Presentation on theme: "Prokaryotes and Viruses Chapter 21. Microorganisms Single-celled organisms that are too small to be seen without a microscope Bacteria are the smallest."— Presentation transcript:
Bacterial Genes Bacteria have a single chromosome Circular molecule of DNA Many bacteria also have plasmids Self-replicating circle of DNA that has a few genes Can be passed from one cell to another
Prokaryotic Fission - 1 DNA replication begins Bacterium before DNA replication bacterial chromosome Figure 21.7 Page 350
Prokaryotic Fission - 2 parent DNA molecule DNA copy DNA replication completed Membrane growth moves DNA molecules apart Figure 21.7 Page 350
Prokaryotic Fission - 3 New membrane and cell-wall material deposited Cytoplasm divided in two Figure 21.7 Page 350
Conjugati on nicked plasmid in donor cell conjugation tube to recipient cell Transfer of plasmid Figure 21.8 Page 351
Prokaryotic Classification EUBACTERIA (Bacteria) ARCHAEBACTERIA (Archaea) EUKARYOTES (Eukarya) Traditionally classified by numerical taxonomy Now increased use of comparative biochemistry Figure 21.9 Page 351
Virus Noncellular infectious agent Protein wrapped around a nucleic acid core Cannot reproduce itself; can only be reproduced using a host cell
Viral Body Plans Genetic material is DNA or RNA Coat is protein Complex virus (bacteriophage) Polyhedral virusHelical virus Fig. 21.18 Page 356
Enveloped Virus (HIV) Fig. 21.18 Page 356 lipid envelope (derived from host) viral RNA reverse transcriptase viral coat (proteins) viral protein
Viral Multiplication - Basic Steps Attach to host cell Enter host (virus or just genetic material) Direct host to make viral genetic material and protein Assemble viral nucleic acids and proteins Release new viral particles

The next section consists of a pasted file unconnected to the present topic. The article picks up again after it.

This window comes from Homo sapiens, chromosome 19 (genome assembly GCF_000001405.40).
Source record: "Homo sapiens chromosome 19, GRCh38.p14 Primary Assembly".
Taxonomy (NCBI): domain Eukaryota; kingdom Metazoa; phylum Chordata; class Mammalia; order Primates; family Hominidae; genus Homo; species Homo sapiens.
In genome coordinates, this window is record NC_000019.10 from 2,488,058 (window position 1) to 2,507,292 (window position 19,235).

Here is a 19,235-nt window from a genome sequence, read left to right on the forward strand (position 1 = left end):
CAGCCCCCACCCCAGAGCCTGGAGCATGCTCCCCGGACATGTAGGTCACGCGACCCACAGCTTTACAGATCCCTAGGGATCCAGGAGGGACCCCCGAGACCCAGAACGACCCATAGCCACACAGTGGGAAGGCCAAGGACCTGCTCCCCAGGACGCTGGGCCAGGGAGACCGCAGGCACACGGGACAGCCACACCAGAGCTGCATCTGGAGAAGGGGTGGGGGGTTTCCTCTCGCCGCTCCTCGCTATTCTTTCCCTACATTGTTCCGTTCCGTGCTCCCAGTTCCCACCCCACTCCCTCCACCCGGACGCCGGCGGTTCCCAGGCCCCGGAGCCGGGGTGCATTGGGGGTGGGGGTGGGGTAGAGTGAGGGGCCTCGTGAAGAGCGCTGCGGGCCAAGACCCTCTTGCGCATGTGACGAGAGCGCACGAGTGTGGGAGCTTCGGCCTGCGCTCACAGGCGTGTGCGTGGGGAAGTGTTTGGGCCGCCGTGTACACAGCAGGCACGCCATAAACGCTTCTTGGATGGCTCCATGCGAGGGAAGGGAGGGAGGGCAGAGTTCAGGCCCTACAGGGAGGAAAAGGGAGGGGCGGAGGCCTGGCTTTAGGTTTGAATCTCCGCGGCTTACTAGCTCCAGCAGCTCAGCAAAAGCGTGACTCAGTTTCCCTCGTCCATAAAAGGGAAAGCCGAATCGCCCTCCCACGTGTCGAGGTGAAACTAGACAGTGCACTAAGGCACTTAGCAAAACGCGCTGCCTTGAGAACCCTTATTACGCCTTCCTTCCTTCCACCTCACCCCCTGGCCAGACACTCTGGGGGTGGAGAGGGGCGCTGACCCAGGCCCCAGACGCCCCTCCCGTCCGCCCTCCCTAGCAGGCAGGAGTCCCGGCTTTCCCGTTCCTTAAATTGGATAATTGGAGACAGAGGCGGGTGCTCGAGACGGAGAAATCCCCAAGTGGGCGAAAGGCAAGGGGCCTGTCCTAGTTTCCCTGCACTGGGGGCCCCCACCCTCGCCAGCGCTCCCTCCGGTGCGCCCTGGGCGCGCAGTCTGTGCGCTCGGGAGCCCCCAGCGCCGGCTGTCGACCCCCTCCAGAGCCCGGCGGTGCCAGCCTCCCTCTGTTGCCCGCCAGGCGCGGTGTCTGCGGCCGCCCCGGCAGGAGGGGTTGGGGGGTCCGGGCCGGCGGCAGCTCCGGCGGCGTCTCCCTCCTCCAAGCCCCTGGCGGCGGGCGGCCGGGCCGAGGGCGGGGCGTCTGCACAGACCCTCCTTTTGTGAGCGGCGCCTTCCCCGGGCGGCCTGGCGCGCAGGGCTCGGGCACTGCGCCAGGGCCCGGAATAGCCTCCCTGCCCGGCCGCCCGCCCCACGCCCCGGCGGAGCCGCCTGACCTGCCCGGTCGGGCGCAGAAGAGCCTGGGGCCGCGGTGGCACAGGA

Lytic Pathway Stepped Art Fig. 21.20 Page 358 Virus particles bind to wall of suitable host. Viral genetic material enters cell cytoplasm. Viral DNA directs host machinery to produce viral proteins and viral DNA. Viral protein molecules are assembled into coats; DNA is packaged inside. Tail fibers and other parts are added to coats. Lysis of host cell is induced; infectious particles escape.
Lysogenic Pathway Stepped Art Fig 21.20 (2) Page 358 Viral DNA usually becomes integrated into the bacterial chromosome. Prior to prokaryotic fission, the chromosome and integrated viral DNA are replicated. After binary fission, each daughter cell will have recombinant DNA. Viral DNA is excised from chromosome and cell enters lytic pathway.
Replicatio n of an Enveloped Virus viral DNA some proteins for viral coat Replication of viral DNA DNA virus particle plasma membrane of host cell nuclear envelope other proteins for viral envelope Translation Transcription of viral DNA Figure 21.21 Page 359
Viroids Smaller than viruses Strands or circles of RNA No protein-coding genes No protein coat Cause many plant diseases
Prions Small proteins Linked to human diseases Kuru Creutzfeldt-Jakob disease (CJD) Animal diseases Scrapie in sheep Bovine spongiform encephalopathy (mad cow disease)
Nature of Disease Contagious disease pathogens must directly contact a new host Epidemic Pandemic (AIDS) Sporadic Endemic
Evolution and Disease Host and pathogen are coevolving If a pathogen kills too quickly, it might disappear along with the individual host Most dangerous if pathogen Is overwhelming in numbers Is in a novel host Is a mutant strain
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